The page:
Some circuits measure the objective reasonableness of the employee’s belief against the substantive law. The substantive-law standard does not limit mistakes of law to clearly textual mistakes—Title VII case law precedents are also considered. For example, in one case, an employee complained because her boss exhibited preferential behavior to an employee he was sleeping with. Because case law showed that “paramour preference” was not illegal, the employee’s belief was deemed unreasonable. Another case involved a grooming policy that allowed women, but not men, to grow long hair. The EEOC initially opposed similar policies as illegal, but it backed down after all the circuits found no Title VII violation. The Eleventh Circuit said that based on circuit case law, the employees could not have reasonably believed that the policy was unlawful. For behavior that is not unlawful unless severe and pervasive, such as sexually harassing conduct, these circuits have required that the behavior be “close enough” to unlawful behavior for the belief to be reasonable.
Some circuits make concessions for the average employee when evaluating reasonableness. The Ninth Circuit evaluates an employee’s belief in light of “the limited knowledge possessed by most Title VII plaintiffs about the factual and legal bases of their claims.” The Sixth Circuit puts a finer point on the standard by telling courts (and litigants) what to consider. It requires consideration of the totality of the circumstances known “by the employee at the time of the complaint, analyzed in light of the employee’s training and experience” (emphasis added).
The Supreme Court has stated that the purpose of Title VII’s anti-retaliation provision is to provide “unfettered access” to the statute’s remedies. To that end, the Court has explained that courts should broadly interpret the anti-retaliation provision because Title VII depends on employees “who are willing to file complaints and act as witnesses.” As the Court has noted, the statute cannot be effectively enforced unless individuals feel “free to approach officials with their grievances” without fear of reprisal.
This Part first evaluates whether the substantive-law standard really achieves the purpose and promise of the anti-retaliation provision by protecting workers’ rights. Next, it considers whether a standard that allows all mistakes of law to be cognizable under Title VII appropriately balances all of the interests implicated in a Title VII discrimination claim. Finally, it concludes by arguing that the best standard for determining whether an employee’s belief is objectively reasonable is a training-based standard—one that analyzes an employee’s belief compared to that of a reasonable employee similarly situated in terms of training and experience.
A. The Substantive-Law Standard
The substantive-law standard is not the best rule on the table for vindicating the purpose of the Title VII anti-retaliation provision. In mistake-of-law cases, many commentators have noted the standard narrows the protection provided to the employee. Many commentators have noted that the standard requires employees to become employment law experts before filing their claim, which may result in underenforcement of the law. The concern is that employees will avoid filing complaints in areas that are not clearly illegal under Title VII. In a labor monopsony, this risk grows: employees may learn that an employer retaliates for any gray-area complaints, and since there are few alternative employers, they refrain from filing complaints. Additionally, employers may not have a strong incentive to curtail gray-area behavior in a monopsony because they’re aware of rules that make it difficult for plaintiffs to win on retaliation claims. With the substantive-law standard, Title VII would provide no incentive to eliminate the gray-area practice as opposed to getting rid of the complaining employee because an employee is unlikely to prevail in court. There may be outside factors (employee morale, for example) that would encourage an employer to clamp down on gray-area behavior. Still, in a monopsony, those factors may be less pronounced.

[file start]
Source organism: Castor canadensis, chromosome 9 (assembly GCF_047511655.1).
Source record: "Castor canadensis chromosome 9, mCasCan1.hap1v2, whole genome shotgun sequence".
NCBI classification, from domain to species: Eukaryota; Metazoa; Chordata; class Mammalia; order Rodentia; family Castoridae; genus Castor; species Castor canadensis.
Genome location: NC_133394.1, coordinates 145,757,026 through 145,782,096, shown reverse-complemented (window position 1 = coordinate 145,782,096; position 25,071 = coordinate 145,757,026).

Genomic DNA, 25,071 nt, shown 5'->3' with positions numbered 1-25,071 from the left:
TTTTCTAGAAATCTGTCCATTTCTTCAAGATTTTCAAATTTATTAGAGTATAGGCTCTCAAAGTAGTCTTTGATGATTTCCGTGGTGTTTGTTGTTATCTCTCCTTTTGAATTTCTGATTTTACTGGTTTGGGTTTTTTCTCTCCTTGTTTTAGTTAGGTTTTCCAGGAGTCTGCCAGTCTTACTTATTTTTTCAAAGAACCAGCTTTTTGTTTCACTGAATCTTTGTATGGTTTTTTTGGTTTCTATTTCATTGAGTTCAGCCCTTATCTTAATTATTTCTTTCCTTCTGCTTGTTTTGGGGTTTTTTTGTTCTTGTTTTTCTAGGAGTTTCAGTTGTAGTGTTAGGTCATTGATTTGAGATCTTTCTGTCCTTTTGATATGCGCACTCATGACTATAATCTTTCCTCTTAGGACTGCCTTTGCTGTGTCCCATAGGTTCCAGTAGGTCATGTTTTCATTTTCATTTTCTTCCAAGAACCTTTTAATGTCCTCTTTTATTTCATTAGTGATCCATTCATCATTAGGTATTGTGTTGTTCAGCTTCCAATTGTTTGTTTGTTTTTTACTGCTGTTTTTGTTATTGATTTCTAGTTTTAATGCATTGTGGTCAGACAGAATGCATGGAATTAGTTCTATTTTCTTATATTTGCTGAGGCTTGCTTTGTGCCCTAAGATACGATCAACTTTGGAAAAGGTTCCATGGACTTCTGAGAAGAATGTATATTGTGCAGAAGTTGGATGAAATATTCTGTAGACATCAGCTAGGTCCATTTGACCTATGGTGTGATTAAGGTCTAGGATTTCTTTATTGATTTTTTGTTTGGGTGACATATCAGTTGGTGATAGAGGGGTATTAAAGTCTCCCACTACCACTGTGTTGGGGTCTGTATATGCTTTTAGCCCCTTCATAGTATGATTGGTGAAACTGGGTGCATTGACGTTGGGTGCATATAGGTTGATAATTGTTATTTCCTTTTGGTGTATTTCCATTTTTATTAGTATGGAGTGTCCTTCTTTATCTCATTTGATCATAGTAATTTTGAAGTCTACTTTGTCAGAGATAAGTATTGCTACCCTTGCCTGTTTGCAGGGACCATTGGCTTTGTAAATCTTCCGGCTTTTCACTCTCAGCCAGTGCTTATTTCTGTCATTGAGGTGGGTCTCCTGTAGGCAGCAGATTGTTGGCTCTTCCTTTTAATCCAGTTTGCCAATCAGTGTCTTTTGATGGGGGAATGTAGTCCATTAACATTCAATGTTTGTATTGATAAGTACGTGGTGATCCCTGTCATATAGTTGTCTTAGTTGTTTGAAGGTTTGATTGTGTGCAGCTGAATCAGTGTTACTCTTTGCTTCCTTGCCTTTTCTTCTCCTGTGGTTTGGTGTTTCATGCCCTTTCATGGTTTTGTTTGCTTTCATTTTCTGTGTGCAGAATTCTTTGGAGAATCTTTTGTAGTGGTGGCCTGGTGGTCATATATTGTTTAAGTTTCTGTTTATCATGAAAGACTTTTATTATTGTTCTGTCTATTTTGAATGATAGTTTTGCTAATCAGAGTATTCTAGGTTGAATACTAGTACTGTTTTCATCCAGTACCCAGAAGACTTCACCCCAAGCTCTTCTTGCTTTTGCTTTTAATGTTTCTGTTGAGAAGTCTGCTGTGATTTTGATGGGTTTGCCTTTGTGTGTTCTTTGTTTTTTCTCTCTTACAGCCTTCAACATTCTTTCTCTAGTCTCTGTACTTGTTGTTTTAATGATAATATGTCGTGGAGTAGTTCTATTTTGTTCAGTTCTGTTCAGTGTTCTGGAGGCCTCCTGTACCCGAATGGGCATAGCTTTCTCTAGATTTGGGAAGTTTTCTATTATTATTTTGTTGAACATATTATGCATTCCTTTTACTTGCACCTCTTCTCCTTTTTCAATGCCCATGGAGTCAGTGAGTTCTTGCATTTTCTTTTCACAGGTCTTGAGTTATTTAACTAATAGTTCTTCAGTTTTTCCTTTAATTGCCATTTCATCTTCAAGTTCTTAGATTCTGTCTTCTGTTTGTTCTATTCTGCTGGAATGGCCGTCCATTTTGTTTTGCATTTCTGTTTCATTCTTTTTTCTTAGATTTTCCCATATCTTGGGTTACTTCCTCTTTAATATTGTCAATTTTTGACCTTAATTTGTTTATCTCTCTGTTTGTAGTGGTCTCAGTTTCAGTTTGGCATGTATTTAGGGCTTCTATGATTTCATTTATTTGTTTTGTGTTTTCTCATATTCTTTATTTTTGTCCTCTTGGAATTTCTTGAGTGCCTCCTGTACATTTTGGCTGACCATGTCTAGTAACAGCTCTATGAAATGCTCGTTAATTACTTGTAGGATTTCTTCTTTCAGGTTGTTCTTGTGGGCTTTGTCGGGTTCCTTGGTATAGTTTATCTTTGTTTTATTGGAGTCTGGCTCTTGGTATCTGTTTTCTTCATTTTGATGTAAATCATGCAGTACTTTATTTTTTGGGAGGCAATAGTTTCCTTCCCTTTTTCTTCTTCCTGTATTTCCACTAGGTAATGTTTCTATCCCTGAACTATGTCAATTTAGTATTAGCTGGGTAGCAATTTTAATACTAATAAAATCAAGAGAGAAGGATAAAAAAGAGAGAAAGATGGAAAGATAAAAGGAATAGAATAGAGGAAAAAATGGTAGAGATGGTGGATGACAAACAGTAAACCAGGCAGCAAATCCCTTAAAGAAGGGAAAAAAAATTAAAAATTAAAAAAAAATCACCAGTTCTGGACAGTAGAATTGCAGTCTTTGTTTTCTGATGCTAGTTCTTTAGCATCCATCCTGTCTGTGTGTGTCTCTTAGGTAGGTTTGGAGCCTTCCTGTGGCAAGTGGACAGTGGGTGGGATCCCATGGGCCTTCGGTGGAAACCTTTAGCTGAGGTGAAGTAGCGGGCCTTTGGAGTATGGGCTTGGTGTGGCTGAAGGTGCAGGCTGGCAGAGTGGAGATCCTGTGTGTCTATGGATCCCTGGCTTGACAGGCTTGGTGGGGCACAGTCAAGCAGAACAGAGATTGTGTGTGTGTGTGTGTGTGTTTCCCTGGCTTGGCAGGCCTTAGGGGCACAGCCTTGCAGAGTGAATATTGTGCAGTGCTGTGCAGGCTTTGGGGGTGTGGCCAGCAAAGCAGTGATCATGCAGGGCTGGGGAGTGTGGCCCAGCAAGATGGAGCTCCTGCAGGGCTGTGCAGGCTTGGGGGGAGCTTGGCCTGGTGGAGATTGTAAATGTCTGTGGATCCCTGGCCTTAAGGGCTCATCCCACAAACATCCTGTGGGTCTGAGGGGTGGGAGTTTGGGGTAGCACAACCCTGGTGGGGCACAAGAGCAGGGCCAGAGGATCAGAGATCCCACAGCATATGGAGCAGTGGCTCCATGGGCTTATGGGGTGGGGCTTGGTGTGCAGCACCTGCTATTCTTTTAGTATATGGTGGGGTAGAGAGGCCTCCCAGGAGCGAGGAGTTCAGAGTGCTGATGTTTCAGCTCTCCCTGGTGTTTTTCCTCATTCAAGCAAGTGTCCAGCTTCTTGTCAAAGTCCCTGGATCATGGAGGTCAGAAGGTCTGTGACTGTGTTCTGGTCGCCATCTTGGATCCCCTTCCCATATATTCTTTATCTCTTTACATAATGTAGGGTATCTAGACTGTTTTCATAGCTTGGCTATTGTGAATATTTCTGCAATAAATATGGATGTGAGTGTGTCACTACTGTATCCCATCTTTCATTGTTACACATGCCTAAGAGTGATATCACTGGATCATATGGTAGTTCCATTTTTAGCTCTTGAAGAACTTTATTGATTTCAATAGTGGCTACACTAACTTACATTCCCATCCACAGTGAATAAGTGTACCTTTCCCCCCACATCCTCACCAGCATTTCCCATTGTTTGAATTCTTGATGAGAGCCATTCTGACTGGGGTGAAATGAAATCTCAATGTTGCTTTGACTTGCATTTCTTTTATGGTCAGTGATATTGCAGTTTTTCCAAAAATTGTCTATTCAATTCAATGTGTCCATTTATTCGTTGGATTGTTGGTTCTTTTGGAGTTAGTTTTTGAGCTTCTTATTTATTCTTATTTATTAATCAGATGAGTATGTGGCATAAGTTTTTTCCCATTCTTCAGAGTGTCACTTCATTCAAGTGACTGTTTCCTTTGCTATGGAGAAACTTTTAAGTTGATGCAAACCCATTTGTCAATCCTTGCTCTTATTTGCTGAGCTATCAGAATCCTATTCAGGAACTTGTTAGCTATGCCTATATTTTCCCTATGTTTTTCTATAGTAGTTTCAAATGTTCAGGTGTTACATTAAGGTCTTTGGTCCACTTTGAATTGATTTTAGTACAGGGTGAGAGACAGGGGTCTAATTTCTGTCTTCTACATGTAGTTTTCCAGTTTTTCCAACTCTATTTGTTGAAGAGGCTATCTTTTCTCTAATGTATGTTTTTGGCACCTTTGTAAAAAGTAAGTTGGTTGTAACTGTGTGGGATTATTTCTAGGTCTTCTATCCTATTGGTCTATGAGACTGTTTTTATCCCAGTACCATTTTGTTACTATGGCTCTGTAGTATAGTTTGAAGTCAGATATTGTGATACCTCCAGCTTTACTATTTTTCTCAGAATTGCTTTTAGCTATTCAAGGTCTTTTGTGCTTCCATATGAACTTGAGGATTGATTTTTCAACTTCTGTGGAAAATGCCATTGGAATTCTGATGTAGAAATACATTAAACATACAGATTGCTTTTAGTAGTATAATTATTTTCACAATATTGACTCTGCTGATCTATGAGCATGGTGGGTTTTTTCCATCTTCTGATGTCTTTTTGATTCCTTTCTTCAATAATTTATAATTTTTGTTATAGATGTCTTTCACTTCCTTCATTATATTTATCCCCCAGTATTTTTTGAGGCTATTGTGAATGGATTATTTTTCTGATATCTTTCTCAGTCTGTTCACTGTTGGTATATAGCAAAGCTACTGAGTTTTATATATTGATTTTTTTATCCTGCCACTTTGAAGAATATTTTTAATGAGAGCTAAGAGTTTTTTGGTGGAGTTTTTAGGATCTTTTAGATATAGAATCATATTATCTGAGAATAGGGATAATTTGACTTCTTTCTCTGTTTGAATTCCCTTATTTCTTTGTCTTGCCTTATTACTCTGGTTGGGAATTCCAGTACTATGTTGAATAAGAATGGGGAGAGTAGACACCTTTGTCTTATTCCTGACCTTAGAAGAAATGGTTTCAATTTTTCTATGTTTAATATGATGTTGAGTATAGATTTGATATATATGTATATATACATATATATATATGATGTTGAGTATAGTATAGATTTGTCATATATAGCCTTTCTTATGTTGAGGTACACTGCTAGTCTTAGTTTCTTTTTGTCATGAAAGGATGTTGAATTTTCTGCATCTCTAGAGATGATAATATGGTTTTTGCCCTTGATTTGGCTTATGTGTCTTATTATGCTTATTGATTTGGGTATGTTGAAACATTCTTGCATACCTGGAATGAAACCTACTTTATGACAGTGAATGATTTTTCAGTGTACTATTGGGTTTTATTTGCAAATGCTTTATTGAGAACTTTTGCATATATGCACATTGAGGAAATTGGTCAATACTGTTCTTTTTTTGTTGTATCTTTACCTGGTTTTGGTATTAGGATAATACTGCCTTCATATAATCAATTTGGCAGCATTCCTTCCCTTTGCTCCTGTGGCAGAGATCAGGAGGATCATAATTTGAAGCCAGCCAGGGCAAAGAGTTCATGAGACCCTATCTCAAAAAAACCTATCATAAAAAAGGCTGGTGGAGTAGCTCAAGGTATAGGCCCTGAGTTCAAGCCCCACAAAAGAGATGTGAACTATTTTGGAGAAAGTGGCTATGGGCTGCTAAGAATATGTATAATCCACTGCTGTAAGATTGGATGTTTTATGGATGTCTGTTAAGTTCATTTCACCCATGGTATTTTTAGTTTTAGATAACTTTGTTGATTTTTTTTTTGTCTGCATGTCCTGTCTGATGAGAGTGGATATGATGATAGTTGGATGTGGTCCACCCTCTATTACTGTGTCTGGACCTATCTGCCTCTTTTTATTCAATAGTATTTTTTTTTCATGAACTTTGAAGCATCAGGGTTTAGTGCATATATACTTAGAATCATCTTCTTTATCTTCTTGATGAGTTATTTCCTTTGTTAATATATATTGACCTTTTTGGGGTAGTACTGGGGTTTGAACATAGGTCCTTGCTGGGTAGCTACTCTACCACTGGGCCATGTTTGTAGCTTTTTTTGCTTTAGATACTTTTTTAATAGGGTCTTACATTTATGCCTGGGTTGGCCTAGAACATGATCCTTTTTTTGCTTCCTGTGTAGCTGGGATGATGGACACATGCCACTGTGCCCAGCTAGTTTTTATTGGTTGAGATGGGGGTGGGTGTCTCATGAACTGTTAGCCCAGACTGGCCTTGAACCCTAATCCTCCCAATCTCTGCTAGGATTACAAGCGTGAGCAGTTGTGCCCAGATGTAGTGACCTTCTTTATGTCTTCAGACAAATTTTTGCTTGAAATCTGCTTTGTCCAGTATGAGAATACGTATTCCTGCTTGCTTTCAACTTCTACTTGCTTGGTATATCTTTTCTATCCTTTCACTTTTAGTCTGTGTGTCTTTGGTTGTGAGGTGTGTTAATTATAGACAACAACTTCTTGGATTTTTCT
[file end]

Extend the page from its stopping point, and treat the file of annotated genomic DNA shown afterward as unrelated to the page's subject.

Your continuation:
The evolution of the substantive-law standard makes sense when you consider that employers are the classic repeat players and employees the “one-shotters” contemplated by Professor Marc Galanter in his landmark article, “Why the Haves Come out Ahead.” Employers have much less relative risk than employees in most employment disputes. The litigation loss from a single employment dispute for an employer is likely to be a small amount compared to annual revenue, in contrast with the employee, who has likely lost their sole source of income. In addition, employers can take strategic losses in the short term to gain favorable rules in the long term. Not only are repeat players able to secure more favorable rules, but when a one-shotter (a litigant who rarely participates in litigation) sues a repeat player, the repeat player’s chances of winning are significantly higher due to the disparity in resources.
There are real-world consequences to an anti-retaliation provision that doesn’t protect employees (or even one that employees believe doesn’t protect them). A recent study found that 63% of workers who filed a workplace discrimination complaint eventually lost their job, and other studies have shown that fear of retaliation can lead to a decrease in claims. Conversely, reducing employee fear of retaliation increases employee willingness to complain, and protection against retaliation increases rates of whistleblowing.
B. The “All-In” Standard
To make court evaluations of mistakes of law hew closer to the original purpose of Title VII, the rule must change to decrease the advantage for the repeat player—the employer. One option would be an “all-in” rule that allows all mistakes of law to be protected by Title VII’s anti-retaliation provision. However, this rule raises fairness concerns: is it fair to punish an employer who has not violated Title VII? Not only has an employer accused under a mistake of law not violated Title VII in the first instance, but by responding to a frivolous complaint, it may not have “retaliated” at all.